Each member of Sonic Youth has had his or her own solo or side projects going since the ’90s, each one forking in a completely different direction than the next, with often extreme results. Lee Ranaldo has had his share of solo, experimental releases, while Kim Gordon had her Free Kitten project, in addition to a collaboration with DJ Olive released on the band’s own SYR imprint. Steve Shelley, though never having put out a true solo album, played with Cat Power and Two Dollar Guitar, in addition to having started Smells Like Records. Thurston Moore, however, is the only one to have a solo “pop” record to his credit, 1995′s Psychic Hearts, an album that still isn’t necessarily radio friendly, but acts as an interesting and accessible bridge between Sonic Youth’s Experimental Jet Set, Trash and No Star and Washing Machine albums.
As the third part of a new wave of SY-related reissues on Geffen, it’s wonderful to see Psychic Hearts back in the spotlight. One of the best albums to be released from the SY camp in the entire decade (and that includes full-band efforts), it’s no wonder why we’re finally beginning to look back at this thing as a classic. While there are no extra tracks on this release like there are on the reissue of Sonic Youth’s debut EP, the album is longer than 60 minutes as it is, rendering any extra material over-indulgent.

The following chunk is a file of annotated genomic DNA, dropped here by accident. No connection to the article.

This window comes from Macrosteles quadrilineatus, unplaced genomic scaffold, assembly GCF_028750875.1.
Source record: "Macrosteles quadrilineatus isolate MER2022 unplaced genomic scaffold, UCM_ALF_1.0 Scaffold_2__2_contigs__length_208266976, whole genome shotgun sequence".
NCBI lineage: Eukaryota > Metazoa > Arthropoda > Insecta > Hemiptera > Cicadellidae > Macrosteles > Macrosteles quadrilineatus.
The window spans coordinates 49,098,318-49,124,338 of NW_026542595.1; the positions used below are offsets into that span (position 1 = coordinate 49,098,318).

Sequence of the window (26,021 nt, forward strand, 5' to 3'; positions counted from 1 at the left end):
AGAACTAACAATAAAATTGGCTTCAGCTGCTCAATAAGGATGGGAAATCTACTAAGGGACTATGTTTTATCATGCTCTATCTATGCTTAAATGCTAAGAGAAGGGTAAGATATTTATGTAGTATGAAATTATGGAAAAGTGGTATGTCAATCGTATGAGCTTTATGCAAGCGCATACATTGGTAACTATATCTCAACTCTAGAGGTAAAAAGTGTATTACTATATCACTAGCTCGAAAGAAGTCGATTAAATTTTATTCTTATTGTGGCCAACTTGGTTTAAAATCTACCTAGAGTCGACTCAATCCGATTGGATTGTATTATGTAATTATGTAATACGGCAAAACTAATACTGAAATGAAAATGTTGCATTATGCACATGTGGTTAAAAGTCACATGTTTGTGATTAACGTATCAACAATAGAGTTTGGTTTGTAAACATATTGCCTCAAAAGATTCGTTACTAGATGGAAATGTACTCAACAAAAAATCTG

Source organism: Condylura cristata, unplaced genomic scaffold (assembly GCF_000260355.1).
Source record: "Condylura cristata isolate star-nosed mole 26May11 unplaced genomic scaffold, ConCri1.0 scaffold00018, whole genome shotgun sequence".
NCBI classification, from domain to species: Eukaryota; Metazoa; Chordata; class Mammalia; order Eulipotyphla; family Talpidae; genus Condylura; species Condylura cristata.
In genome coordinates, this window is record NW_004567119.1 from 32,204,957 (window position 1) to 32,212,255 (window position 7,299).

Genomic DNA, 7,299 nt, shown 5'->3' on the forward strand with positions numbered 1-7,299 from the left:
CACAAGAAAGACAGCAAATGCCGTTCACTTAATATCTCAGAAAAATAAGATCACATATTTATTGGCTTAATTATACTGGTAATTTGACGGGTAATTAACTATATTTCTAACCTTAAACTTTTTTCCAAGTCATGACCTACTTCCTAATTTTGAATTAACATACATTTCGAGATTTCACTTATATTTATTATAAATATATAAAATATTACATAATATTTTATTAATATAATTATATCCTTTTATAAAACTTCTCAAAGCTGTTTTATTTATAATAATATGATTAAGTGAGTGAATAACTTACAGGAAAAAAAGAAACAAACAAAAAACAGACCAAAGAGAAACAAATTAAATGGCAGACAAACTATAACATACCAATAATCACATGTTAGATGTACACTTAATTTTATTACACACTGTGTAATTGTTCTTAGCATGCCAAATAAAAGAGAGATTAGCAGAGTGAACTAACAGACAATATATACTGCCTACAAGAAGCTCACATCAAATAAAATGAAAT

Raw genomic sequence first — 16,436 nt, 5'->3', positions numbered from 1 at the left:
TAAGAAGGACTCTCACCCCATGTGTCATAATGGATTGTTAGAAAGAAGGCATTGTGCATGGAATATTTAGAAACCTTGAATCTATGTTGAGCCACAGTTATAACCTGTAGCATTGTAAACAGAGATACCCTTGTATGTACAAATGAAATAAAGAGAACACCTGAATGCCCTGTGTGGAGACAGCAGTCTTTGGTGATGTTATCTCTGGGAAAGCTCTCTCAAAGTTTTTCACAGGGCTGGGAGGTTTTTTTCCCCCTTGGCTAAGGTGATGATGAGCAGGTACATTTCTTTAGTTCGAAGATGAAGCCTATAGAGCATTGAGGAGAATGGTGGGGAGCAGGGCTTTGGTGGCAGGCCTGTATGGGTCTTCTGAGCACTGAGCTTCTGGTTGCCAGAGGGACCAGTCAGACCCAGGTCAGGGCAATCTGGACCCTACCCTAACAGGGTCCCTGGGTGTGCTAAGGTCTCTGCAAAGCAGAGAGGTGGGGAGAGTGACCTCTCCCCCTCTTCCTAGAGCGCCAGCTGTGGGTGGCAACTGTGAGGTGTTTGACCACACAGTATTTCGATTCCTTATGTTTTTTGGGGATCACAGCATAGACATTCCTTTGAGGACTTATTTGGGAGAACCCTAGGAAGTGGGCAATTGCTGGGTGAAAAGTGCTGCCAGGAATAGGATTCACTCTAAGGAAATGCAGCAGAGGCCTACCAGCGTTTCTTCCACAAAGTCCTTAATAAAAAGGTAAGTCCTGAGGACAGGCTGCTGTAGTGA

What Moore presented on Psychic Hearts is a characteristically abrasive, yet extremely song-oriented collection, and one that holds up so well after all this time, that one certainly must wonder how Geffen ever let this go out of print in the first place. Nonetheless, it’s back, and we’re treated to the chugging skronk-rock of “Queen Bee and Her Pals,” the very Sonic Youth-like “Ono Soul” (which had an accompanying video I remember seeing as a teenager and being weirded out, man) and the profanity laced pop of the title track.
There are discordant moments, like “Pretty Bad,” which juxtaposes acoustic plucking and heavy doom chugs, and instrumental workouts like the transitional “Blues from Beyond the Grave.” Even so, these tracks are placed alongside fairly straightforward punk rockers like “Patti Smith Math Scratch” or odd pop numbers like “Feathers,” in which Moore dispenses wisdom in verses like “I have been told/camels are gold.”
Thurston Moore didn’t really put out any other records that sound like Psychic Hearts, which is a shame really—it’s damn good. Still, that it’s one of a kind makes it just a little more special, and having been deprived of its presence will, hopefully, make Sonic Youth fans realize what they’ve been missing out on.
Sonic Youth – Washing Machine
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Helium – The Dirt of Luck